Towards a More Balanced Outsourcing Industry
by Jaroslaw Czaja, CEO, Future Processing
Thursday, June 21, 2012
At the beginning of April, Martyn Hart, chairman of the NOA, wrote a blog post for Sourcing Focus about a trend towards onshoring and nearshoring in SME manufacturing companies. I believe this trend is not just confined to manufacturing, which is heavily reliant on the price of raw materials, but is also affecting other areas like IT outsourcing. Anecdotal evidence from consultancies like Cap Gemini, as well as the financial results of companies like Logica, are pointing towards this.
Over the past 30 years or so, offshore outsourcing centres have evolved greatly. Recently several have been grappling with high inflation and strong exchange rates against the pound, which has pushed prices up. Some destinations have been a victim of their own success, unable to keep service levels high as they grow incredibly rapidly. This is particularly true at the moment as we have just been through a massive spike in demand for offshoring. At a recent event I attended in the UK, delegates were complaining about the levels of churn at their outsourcers and how they felt they now had the ‘C’ or even the ‘D’ team working on their business. Unchecked hygiene factors like this can incrementally push companies away.
The TPI Global Quarterly Index is also showing a decline in the large outsourcing contracts that offshore destinations excelled at. I believe this is for a range of factors that have been brewing for a while. Innovation and quality have been hot topics in the outsourcing industry for some time. Yet many of the contracts and service level agreements that companies hold their offshore outsourcers to are not conducive to producing these - in particular innovation. In fact, traditional outsourcing contracts can be quite the opposite. I get the impression that instead of altering the way their agreement is structured, some companies are just starting afresh. Furthermore, nearshoring is no longer new and some organisations simply want to try something different. While they may not move all their outsourcing away from offshoring, they may well put some of it into a new model.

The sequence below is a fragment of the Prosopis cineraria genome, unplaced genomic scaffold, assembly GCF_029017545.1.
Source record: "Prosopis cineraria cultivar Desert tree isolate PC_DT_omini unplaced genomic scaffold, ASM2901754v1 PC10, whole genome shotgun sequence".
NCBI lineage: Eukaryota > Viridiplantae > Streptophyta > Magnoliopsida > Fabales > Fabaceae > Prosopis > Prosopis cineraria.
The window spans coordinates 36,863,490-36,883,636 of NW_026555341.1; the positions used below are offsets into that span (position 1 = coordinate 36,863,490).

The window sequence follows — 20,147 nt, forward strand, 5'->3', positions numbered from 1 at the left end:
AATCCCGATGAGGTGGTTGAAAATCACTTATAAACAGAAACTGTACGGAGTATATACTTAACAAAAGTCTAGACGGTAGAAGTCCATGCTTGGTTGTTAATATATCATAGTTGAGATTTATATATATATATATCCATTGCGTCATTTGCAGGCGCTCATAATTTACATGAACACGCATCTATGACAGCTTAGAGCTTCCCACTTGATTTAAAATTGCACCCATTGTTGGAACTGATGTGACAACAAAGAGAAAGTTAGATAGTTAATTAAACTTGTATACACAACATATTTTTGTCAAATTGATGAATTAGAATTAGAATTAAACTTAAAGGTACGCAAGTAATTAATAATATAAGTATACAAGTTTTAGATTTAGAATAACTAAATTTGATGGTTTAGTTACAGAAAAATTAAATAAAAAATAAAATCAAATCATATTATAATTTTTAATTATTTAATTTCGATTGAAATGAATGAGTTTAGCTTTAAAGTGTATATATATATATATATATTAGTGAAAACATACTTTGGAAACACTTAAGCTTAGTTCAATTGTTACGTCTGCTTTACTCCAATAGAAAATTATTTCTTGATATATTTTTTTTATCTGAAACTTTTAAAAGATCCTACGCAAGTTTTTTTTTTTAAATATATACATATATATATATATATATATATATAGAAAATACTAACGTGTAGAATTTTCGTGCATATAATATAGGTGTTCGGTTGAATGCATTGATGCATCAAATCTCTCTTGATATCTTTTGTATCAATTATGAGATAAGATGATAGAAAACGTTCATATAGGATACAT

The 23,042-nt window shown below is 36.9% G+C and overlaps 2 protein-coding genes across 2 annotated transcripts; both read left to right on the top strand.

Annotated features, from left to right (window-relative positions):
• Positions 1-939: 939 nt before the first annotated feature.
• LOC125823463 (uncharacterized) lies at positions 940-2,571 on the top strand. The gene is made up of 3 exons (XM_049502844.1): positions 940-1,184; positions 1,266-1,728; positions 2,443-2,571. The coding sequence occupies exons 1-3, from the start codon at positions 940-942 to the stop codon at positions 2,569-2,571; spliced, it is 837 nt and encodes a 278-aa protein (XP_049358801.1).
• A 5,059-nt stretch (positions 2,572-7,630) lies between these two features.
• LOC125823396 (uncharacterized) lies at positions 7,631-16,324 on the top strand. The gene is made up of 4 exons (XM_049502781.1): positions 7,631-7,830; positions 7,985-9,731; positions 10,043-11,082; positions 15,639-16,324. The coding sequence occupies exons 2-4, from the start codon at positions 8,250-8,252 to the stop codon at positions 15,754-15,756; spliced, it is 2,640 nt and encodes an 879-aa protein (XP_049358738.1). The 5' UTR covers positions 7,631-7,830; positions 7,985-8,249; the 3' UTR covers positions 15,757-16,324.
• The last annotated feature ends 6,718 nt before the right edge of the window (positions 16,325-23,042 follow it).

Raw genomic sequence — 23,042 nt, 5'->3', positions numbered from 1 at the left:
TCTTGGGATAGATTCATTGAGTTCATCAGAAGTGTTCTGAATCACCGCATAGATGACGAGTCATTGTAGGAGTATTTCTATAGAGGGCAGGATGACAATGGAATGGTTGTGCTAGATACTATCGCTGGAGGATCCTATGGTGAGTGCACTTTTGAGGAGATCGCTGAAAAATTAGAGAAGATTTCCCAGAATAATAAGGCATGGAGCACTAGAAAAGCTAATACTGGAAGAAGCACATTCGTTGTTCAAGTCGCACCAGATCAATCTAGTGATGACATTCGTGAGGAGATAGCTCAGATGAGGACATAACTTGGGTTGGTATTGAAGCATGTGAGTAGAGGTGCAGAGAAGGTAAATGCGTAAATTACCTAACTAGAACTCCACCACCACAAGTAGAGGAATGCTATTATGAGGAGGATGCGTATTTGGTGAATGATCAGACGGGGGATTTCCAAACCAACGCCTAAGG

As outsourcing matures, new drivers are vying with price. This too is gently pushing UK businesses away from far-flung destinations and towards Europe. Skills are taking a higher precedence, attracting organisations to the destinations with the highest skill-level for their requirements. The growing popularity of processes like LEAN, just-in-time and Agile mean companies are looking for closer relationships with their partners. For some organisations cultural affinity can play a key part in fostering those all-important inter-team relationships: there are several European sourcing destinations that the UK has close societal ties with. Other organisations may feel that shorter time differences and closer geographical proximity can help foster greater collaboration.
The upshot of trends like these is that nearshore destinations become more attractive and more affordable for UK companies. The UK media, or at least some sections of it, have been hyping up this reduction in demand for offshore, but I think that it is a natural part of the outsourcing growth and evolution cycle. And I certainly don’t think offshoring is dead – far from it. There will always be demand for it and it will always remain the right solution for some outsourcing needs. However, as the industry matures and develops we are seeing more of an even balance in the shape of the industry.